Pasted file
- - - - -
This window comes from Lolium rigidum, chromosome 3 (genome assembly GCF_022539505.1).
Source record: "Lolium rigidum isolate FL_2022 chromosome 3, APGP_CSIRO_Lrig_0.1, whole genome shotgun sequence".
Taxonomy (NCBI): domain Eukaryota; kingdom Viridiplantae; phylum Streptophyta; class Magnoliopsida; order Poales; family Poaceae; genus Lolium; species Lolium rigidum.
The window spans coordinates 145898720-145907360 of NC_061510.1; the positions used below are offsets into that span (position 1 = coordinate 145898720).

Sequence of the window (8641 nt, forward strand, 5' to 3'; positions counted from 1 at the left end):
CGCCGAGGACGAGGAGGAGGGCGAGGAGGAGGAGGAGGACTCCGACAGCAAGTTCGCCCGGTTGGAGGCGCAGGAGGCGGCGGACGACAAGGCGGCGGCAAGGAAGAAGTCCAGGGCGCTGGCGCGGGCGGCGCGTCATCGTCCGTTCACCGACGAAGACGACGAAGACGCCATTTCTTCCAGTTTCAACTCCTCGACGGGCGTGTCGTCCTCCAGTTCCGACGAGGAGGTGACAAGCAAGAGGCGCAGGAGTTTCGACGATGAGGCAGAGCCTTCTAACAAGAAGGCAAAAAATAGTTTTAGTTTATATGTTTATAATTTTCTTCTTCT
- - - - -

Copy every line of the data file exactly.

This window comes from Lolium rigidum, chromosome 3 (genome assembly GCF_022539505.1).
Source record: "Lolium rigidum isolate FL_2022 chromosome 3, APGP_CSIRO_Lrig_0.1, whole genome shotgun sequence".
Taxonomy (NCBI): domain Eukaryota; kingdom Viridiplantae; phylum Streptophyta; class Magnoliopsida; order Poales; family Poaceae; genus Lolium; species Lolium rigidum.
The window spans coordinates 145898720-145907360 of NC_061510.1; the positions used below are offsets into that span (position 1 = coordinate 145898720).

Sequence of the window (8641 nt, forward strand, 5' to 3'; positions counted from 1 at the left end):
CGCCGAGGACGAGGAGGAGGGCGAGGAGGAGGAGGAGGACTCCGACAGCAAGTTCGCCCGGTTGGAGGCGCAGGAGGCGGCGGACGACAAGGCGGCGGCAAGGAAGAAGTCCAGGGCGCTGGCGCGGGCGGCGCGTCATCGTCCGTTCACCGACGAAGACGACGAAGACGCCATTTCTTCCAGTTTCAACTCCTCGACGGGCGTGTCGTCCTCCAGTTCCGACGAGGAGGTGACAAGCAAGAGGCGCAGGAGTTTCGACGATGAGGCAGAGCCTTCTAACAAGAAGGCAAAAAATAGTTTTAGTTTATATGTTTATAATTTTCTTCTTCT